“We conclude it is warranted to take the next logical research step, which is to prove whether this dose rate would be technically attainable in the field. Although for now New Zealand remains reliant on 1080 and anti-coagulants for mammalian pest control, efforts should continue to develop more targeted toxins and delivery systems. We recommend incorporating Matauranga Maori to identify alternative control tools that could lead to more culturally acceptable pest control.”
Potential secondary poisoning remains a concern.
“There is currently no available information on secondary poisoning. Such poisoning is dependent on the stability of a compound within the digestive system of a target species. While this is unknown for rodents, there is documented evidence that tutin can remain stable having passed through the digestive system of invertebrates. This suggests that tutin ingested by a vertebrate may cause secondary poisoning, but further investigation is needed.”
There is also the question of whether an effective antidote for tutin can be identified.
“Ideal candidate toxicants will have an antidote, and for tutin, there are potential antidotes that come from Mātauranga Māori. Māori hold knowledge that is specific to the tutu plant, including an antidote for tutu poisoning that is sourced from heart rot fungus (Agrocybe parasitica). The availability of an antidote would be a significant advantage in the development of tutin as a bait, although this would require considerable additional research.”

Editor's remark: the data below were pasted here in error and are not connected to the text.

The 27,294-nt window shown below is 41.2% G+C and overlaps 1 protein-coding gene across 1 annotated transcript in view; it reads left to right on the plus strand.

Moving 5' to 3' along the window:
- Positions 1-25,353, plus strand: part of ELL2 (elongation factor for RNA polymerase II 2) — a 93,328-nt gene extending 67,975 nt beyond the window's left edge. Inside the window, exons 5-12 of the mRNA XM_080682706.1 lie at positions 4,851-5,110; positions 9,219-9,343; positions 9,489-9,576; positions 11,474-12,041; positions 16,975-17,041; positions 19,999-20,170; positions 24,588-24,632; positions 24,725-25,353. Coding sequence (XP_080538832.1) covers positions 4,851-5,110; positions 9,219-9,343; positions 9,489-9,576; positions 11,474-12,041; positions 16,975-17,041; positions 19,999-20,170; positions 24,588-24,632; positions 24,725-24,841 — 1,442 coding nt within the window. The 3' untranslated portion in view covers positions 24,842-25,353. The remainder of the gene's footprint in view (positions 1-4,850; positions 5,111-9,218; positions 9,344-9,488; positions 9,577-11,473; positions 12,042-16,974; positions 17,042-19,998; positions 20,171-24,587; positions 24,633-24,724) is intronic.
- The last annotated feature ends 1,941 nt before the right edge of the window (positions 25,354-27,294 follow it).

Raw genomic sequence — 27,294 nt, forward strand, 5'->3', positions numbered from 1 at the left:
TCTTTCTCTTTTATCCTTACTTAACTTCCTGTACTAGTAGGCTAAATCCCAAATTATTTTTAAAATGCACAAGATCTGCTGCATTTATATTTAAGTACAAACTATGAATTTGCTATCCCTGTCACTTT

So where to from here?
“The next steps would be to incorporate a lethal quantity of tutin in a bait to (1) determine palatability of the baits to rats, (2) understand whether rats can smell or taste tutin in the bait, and (3) test the stability of tutin in potential bait formulations. Toxic baits could then be trialled in the field. It would also be good to test efficacy against other rat species (particularly ship rats), as well as against brush-tailed possums.”
It’s early days in the research process, however, and tutu is unlikely to replace 1080 or anticoagulants any time soon.
“This research is part of a New Zealand effort to find alternatives to 1080 which is challenging as mammal responses to neurological toxins are complex, and suitable solutions may take considerable time to get right. New Zealand is therefore likely to remain reliant on 1080 as a pest control tool for the foreseeable future. Nevertheless, efforts should continue to develop more targeted toxins and delivery systems, including incorporating Mātauranga Māori, to identify and develop culturally acceptable pest control.”
The full research report is published in the New Zealand Journal of Ecology and is freely available online.